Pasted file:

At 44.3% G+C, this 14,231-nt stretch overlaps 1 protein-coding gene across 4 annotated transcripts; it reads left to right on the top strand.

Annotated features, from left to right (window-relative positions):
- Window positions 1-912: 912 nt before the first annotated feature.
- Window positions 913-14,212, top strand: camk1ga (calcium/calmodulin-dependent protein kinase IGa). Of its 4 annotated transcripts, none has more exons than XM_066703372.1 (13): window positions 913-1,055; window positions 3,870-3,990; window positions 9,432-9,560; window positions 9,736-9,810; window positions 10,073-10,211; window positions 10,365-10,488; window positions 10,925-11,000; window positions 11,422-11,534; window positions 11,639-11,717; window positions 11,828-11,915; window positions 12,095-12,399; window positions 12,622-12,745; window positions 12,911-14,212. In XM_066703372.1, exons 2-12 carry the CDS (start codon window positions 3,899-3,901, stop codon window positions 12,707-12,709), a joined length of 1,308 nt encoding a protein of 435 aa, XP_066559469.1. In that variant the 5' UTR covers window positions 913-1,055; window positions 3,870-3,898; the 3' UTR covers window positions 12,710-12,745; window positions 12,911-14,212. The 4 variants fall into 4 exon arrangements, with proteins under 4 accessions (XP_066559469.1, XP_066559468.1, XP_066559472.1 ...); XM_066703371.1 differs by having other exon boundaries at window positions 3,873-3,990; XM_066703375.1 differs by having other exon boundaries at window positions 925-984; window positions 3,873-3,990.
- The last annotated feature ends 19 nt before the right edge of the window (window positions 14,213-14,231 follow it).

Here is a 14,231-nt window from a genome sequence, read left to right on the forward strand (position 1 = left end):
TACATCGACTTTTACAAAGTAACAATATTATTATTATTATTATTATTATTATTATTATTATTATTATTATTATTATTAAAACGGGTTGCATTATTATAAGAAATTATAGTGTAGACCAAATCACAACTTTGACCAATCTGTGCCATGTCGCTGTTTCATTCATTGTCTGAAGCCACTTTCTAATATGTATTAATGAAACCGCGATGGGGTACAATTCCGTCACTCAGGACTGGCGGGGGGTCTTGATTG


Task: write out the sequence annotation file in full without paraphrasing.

At 44.3% G+C, this 14,231-nt stretch overlaps 1 protein-coding gene across 4 annotated transcripts; it reads left to right on the top strand.

Annotated features, from left to right (window-relative positions):
- Window positions 1-912: 912 nt before the first annotated feature.
- Window positions 913-14,212, top strand: camk1ga (calcium/calmodulin-dependent protein kinase IGa). Of its 4 annotated transcripts, none has more exons than XM_066703372.1 (13): window positions 913-1,055; window positions 3,870-3,990; window positions 9,432-9,560; window positions 9,736-9,810; window positions 10,073-10,211; window positions 10,365-10,488; window positions 10,925-11,000; window positions 11,422-11,534; window positions 11,639-11,717; window positions 11,828-11,915; window positions 12,095-12,399; window positions 12,622-12,745; window positions 12,911-14,212. In XM_066703372.1, exons 2-12 carry the CDS (start codon window positions 3,899-3,901, stop codon window positions 12,707-12,709), a joined length of 1,308 nt encoding a protein of 435 aa, XP_066559469.1. In that variant the 5' UTR covers window positions 913-1,055; window positions 3,870-3,898; the 3' UTR covers window positions 12,710-12,745; window positions 12,911-14,212. The 4 variants fall into 4 exon arrangements, with proteins under 4 accessions (XP_066559469.1, XP_066559468.1, XP_066559472.1 ...); XM_066703371.1 differs by having other exon boundaries at window positions 3,873-3,990; XM_066703375.1 differs by having other exon boundaries at window positions 925-984; window positions 3,873-3,990.
- The last annotated feature ends 19 nt before the right edge of the window (window positions 14,213-14,231 follow it).

Here is a 14,231-nt window from a genome sequence, read left to right on the forward strand (position 1 = left end):
TACATCGACTTTTACAAAGTAACAATATTATTATTATTATTATTATTATTATTATTATTATTATTATTATTATTATTAAAACGGGTTGCATTATTATAAGAAATTATAGTGTAGACCAAATCACAACTTTGACCAATCTGTGCCATGTCGCTGTTTCATTCATTGTCTGAAGCCACTTTCTAATATGTATTAATGAAACCGCGATGGGGTACAATTCCGTCACTCAGGACTGGCGGGGGGTCTTGATTG